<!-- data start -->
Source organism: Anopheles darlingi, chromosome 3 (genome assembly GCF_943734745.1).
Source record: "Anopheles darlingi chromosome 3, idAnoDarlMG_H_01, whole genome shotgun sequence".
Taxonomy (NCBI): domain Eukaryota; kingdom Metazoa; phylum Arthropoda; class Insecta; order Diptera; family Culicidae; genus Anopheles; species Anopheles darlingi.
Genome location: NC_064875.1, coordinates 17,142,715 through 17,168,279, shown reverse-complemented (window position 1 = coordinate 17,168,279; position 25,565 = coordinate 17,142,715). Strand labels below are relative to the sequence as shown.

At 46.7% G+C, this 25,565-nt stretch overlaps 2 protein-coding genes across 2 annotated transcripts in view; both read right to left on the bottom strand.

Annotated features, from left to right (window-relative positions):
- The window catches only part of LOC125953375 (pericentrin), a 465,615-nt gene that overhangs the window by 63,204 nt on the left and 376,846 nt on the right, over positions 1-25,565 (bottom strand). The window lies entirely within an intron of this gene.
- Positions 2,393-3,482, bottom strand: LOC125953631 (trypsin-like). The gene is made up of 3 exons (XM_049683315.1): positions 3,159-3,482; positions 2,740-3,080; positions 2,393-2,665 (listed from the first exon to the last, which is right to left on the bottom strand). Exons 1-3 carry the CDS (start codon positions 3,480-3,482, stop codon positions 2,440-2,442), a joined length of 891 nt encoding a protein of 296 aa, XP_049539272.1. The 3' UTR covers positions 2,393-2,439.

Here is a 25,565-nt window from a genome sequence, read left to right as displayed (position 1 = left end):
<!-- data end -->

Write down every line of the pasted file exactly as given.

Source organism: Anopheles darlingi, chromosome 3 (genome assembly GCF_943734745.1).
Source record: "Anopheles darlingi chromosome 3, idAnoDarlMG_H_01, whole genome shotgun sequence".
Taxonomy (NCBI): domain Eukaryota; kingdom Metazoa; phylum Arthropoda; class Insecta; order Diptera; family Culicidae; genus Anopheles; species Anopheles darlingi.
Genome location: NC_064875.1, coordinates 17,142,715 through 17,168,279, shown reverse-complemented (window position 1 = coordinate 17,168,279; position 25,565 = coordinate 17,142,715). Strand labels below are relative to the sequence as shown.

At 46.7% G+C, this 25,565-nt stretch overlaps 2 protein-coding genes across 2 annotated transcripts in view; both read right to left on the bottom strand.

Annotated features, from left to right (window-relative positions):
- The window catches only part of LOC125953375 (pericentrin), a 465,615-nt gene that overhangs the window by 63,204 nt on the left and 376,846 nt on the right, over positions 1-25,565 (bottom strand). The window lies entirely within an intron of this gene.
- Positions 2,393-3,482, bottom strand: LOC125953631 (trypsin-like). The gene is made up of 3 exons (XM_049683315.1): positions 3,159-3,482; positions 2,740-3,080; positions 2,393-2,665 (listed from the first exon to the last, which is right to left on the bottom strand). Exons 1-3 carry the CDS (start codon positions 3,480-3,482, stop codon positions 2,440-2,442), a joined length of 891 nt encoding a protein of 296 aa, XP_049539272.1. The 3' UTR covers positions 2,393-2,439.

Here is a 25,565-nt window from a genome sequence, read left to right as displayed (position 1 = left end):